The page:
How to Apply for Gallery Representation
If you are an unknown or emerging artist approaching a gallery for representation, think about representation as a long-time partnership or friendship rather than immediate wall space to show your work.
Your first letter to the gallery – ahem, gallerist, should be a kind introduction to you and your work, not a sales pitch. A gallery is often an art dealer/gallerist with a space either brick-and-mortar or on the web, not an institution and we like to be approached as such, as human beings with hopes and dreams just like you.
When the gallerist reads your email, they aren’t just thinking, do I like this artwork? They are also thinking, is this a person I want in my inner circle? Do I want to elevate this person's career and grow together? Can I believe in this person and can I trust this person?
Here are items to include in an email to a gallerist or team of gallerists who you have done your research on and seem like a great fit for your artwork.
- Write a personal letter and I mean personal. Write “Dear name-of-gallerist.”
- How do you know about the gallery? Do you have mutual friends? Why do you want to be represented by this particular gallery?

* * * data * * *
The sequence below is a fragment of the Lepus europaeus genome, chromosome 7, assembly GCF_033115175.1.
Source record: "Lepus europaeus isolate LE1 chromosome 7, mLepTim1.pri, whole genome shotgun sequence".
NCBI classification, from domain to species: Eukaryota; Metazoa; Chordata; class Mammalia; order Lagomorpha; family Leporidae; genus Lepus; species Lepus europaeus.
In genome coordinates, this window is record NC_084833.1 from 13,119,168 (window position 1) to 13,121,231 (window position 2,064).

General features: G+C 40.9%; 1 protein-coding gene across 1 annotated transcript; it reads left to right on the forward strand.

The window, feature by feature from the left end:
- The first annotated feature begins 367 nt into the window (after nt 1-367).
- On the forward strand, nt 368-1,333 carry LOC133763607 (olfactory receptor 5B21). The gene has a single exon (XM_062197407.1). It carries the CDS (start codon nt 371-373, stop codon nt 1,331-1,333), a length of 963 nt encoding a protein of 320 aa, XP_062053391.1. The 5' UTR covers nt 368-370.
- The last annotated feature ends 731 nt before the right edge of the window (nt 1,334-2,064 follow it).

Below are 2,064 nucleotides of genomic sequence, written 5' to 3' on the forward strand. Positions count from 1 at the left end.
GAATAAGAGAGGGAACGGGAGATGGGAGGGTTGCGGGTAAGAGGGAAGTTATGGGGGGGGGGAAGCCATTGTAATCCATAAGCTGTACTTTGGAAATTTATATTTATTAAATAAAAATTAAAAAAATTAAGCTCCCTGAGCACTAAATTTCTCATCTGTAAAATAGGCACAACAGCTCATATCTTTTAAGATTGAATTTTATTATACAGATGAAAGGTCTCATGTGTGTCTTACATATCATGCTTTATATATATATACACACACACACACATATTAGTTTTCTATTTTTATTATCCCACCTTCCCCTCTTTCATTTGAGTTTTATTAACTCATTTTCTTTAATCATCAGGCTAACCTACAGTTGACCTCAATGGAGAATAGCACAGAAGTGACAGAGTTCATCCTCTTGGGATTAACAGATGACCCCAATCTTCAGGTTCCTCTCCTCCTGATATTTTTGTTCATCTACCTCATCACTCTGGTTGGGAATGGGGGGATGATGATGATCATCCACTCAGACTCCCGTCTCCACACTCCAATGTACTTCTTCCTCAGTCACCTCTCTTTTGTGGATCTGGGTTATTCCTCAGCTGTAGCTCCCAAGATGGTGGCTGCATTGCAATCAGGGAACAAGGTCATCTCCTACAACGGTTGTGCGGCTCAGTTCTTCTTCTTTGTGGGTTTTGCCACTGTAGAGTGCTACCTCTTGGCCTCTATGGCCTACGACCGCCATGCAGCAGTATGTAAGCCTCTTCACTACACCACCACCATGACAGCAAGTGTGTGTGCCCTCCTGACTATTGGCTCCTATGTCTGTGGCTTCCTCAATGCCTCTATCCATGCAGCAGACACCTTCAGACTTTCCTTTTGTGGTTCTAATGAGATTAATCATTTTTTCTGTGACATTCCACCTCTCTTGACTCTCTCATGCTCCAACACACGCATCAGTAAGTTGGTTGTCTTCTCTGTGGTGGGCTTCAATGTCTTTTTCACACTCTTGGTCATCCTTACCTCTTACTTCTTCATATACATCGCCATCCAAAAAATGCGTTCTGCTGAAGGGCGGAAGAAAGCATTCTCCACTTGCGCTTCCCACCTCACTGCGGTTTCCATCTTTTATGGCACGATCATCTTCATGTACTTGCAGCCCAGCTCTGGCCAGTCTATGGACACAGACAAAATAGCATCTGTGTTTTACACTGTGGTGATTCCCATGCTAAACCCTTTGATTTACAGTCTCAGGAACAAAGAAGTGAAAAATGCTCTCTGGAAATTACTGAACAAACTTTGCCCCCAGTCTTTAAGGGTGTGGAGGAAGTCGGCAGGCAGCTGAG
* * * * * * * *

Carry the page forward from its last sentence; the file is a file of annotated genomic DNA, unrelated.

- Where in the world are you? Are you local, across the country or international? The gallery wants to know.
- Tell the gallerist about your process. You might have this info on your website or on social somewhere they can find it but come on, make them feel special!
- What awards have you won? Who else shows your art? Brag a little. After all, the gallery will ultimately be the one selling your art, let them know what others are saying about it.
- What is your goal with art, both with medium mastery, message and even personal life, what makes you tick?
- What are your contact info, website and social media handles?
- What is your availability to visit the gallery, studio visit or do a call or Zoom meet?
- Send pics of your art with dimensions, medium, price and pics of you in the studio. The gallerist wants to see the person who’s making the art- put a face with the name.
- What can you bring to the table? Are prices flexible? Can you deliver artwork? Can you share the gallery on social media? What ways other than your artworks can you contribute to the artist/gallery relationship?
- Ask for a response even if that response is feedback on the art or the proposal itself and then follow up with a thank you.
- If you get a positive response but it isn’t representation, just “I like your work but it’s not a good fit right now,” follow up in 6 months. While your work is evolving, the gallery is also changing and you might be a better fit later.
I wish you all the best in your search. Let me know how it’s going in the comment section. Partnerships take time and the right one could be right around the corner if you are showing up and putting your art out into the world. And with or without a gallery, always advocate for your art. People love to see the art you make. Art inspires, delights and connects us to each other and everything.